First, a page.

507 U.S. 1043 (1993), 92-7507, Mueller v. Virginia

Docket Nº:No. 92-7507.
Citation:507 U.S. 1043, 113 S.Ct. 1880, 123 L.Ed.2d 498, 61 U.S.L.W. 3713
Party Name:Everett Lee MUELLER, petitioner, v. VIRGINIA.
Case Date:April 19, 1993
Court:United States Supreme Court

Page 1043

507 U.S. 1043 (1993)

113 S.Ct. 1880, 123 L.Ed.2d 498, 61 U.S.L.W. 3713

Everett Lee MUELLER, petitioner,

v.

VIRGINIA.

No. 92-7507.

United States Supreme Court.

April 19, 1993

Rehearing Denied June 7, 1993.

OPINION

On petition for writ of certiorari to the Supreme Court of Virginia.

The petition for a writ of certiorari is denied.

Justice WHITE, with whom Justice BLACKMUN and Justice SOUTER join, dissenting.

Under Edwards v. Arizona, 451 U.S. 477, 484-485, 101 S.Ct. 1880, 1884-1885, 68 L.Ed.2d 378 (1981), a defendant who invokes the Fifth Amendment right to counsel during custodial interrogation may not be subjected to further interrogation until counsel is made available to him, unless he subsequently initiates communications. "[I]t is inconsistent with Miranda [v. Arizona, 384 U.S. 436, 86 S.Ct. 1602, 16 L.Ed.2d 694 (1966),] and its progeny," the Court concluded, "for the authorities, at their instance, to reinterrogate an accused in custody if he has clearly asserted his right to counsel." Id. at 485, 101 S.Ct. at 1885. While easily stated, the Edwards rule has not always been easy to apply. In particular, the question of how officials conducting an interrogation ought to respond to a defendant's ambiguous or equivocal assertion of the right to counsel has divided the state and federal courts. The Court should take this opportunity to resolve this important constitutional question.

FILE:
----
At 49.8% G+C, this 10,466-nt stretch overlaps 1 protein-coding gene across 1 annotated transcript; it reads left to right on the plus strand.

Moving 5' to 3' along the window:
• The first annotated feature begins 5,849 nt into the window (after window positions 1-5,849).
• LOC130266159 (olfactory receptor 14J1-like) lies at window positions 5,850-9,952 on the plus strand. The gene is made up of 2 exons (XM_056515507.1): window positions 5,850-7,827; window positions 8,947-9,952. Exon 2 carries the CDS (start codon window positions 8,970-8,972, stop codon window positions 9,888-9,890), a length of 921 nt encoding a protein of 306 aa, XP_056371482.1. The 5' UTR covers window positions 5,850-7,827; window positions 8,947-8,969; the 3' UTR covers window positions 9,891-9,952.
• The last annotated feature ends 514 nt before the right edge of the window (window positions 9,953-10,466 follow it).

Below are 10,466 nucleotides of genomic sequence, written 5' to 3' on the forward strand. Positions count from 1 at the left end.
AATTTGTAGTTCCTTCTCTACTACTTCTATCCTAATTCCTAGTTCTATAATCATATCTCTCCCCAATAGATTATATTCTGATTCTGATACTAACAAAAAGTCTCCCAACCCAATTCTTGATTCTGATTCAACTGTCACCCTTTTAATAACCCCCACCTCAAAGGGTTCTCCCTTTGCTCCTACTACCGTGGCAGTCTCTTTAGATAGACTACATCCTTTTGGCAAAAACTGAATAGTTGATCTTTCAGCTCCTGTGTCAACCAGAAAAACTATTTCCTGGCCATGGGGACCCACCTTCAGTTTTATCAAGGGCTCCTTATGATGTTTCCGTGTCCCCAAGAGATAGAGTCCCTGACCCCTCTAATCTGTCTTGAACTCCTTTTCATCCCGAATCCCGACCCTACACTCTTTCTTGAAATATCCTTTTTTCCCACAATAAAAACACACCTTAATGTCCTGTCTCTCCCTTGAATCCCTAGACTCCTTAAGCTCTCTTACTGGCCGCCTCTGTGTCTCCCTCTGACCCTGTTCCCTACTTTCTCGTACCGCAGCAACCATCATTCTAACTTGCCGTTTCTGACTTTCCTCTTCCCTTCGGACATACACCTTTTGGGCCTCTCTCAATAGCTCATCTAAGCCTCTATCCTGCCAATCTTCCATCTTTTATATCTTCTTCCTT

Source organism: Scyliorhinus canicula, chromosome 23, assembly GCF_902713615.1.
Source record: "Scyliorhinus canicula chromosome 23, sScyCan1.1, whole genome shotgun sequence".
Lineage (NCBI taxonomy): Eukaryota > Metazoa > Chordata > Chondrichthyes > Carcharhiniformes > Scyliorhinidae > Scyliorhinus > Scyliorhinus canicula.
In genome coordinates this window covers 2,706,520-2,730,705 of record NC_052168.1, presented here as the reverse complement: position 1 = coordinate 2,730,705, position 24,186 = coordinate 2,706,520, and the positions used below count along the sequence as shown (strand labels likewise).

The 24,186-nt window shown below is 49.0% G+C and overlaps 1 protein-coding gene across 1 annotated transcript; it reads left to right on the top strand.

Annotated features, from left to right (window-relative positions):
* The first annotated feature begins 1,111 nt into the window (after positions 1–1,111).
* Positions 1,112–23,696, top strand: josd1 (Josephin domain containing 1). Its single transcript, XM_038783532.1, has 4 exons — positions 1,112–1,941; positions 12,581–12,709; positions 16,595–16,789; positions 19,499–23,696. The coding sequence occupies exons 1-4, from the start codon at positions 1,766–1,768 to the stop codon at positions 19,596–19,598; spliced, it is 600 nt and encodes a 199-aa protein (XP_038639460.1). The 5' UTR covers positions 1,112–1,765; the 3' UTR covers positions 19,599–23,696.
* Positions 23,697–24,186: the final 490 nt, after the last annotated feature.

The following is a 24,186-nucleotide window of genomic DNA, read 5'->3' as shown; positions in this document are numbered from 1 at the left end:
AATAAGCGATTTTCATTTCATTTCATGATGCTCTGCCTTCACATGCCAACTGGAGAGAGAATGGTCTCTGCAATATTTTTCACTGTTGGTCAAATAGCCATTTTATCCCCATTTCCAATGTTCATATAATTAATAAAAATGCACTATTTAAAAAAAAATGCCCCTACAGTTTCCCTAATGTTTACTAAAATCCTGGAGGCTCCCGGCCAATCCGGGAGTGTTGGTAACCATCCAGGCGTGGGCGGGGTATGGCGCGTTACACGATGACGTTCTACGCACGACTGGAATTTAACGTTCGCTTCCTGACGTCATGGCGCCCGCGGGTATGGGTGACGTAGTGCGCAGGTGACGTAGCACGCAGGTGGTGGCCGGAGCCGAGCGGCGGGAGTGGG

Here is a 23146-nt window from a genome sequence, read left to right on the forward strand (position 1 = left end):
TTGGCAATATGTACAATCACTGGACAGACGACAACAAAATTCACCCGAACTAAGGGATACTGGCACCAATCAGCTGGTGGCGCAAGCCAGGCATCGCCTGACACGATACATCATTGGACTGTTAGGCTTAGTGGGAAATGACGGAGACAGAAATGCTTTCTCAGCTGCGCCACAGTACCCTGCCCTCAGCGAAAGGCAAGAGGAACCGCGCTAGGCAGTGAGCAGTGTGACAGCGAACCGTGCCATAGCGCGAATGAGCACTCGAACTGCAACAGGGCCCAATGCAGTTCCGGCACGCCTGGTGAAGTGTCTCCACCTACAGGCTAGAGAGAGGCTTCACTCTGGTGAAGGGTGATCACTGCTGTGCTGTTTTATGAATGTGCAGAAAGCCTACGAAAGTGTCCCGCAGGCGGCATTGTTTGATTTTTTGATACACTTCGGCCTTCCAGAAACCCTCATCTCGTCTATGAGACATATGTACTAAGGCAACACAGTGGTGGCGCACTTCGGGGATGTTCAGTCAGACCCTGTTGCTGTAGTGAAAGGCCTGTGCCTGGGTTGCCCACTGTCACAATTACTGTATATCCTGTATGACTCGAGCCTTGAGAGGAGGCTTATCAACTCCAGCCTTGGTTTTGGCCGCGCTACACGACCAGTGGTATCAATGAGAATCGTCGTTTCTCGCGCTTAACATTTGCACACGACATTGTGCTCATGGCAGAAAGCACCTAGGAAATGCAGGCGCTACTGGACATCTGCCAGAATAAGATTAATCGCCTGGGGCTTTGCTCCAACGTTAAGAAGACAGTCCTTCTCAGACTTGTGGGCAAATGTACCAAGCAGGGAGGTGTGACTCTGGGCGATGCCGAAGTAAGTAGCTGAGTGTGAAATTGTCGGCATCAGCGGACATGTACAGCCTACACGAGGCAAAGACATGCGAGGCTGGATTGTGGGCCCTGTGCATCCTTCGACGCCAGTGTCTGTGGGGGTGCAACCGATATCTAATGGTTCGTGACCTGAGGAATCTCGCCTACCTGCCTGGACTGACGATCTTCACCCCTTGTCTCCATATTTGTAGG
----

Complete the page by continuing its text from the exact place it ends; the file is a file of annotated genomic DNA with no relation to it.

Virginia police arrested petitioner in connection with the abduction, rape, and murder of 10-year-old Charity Powers. Petitioner was advised of his Miranda rights and agreed to talk to a detective and an FBI agent. During the interrogation, petitioner asked the detective: " 'Do you think I need an attorney here?' " The detective responded by shaking his head slightly from side to side, shrugging, and stating: " 'You're just talking to us.' " The interrogation continued and petitioner confessed to the crimes. See 244 Va. 386, 391, 422 S.E.2d 380, 384 (1992). Petitioner sought to suppress the confession, claiming, inter alia, that the continuation of the interrogation constituted an Edwards violation. The trial court denied the motion and petitioner was tried, convicted, and sentenced to death. Relying on its prior decision in Eaton v. Commonwealth, 240 Va. 236, 253-254, 397 S.E.2d 385, 395-396 (1990), cert. denied, 502 U.S. 824, 112 S.Ct. 88, 116 L.Ed.2d 60 (1991), which in turn relied on Edwards' reference to a defendant who has "clearly asserted" the right to counsel, see supra, at 1880, the Virginia Supreme Court affirmed, concluding that petitioner's...

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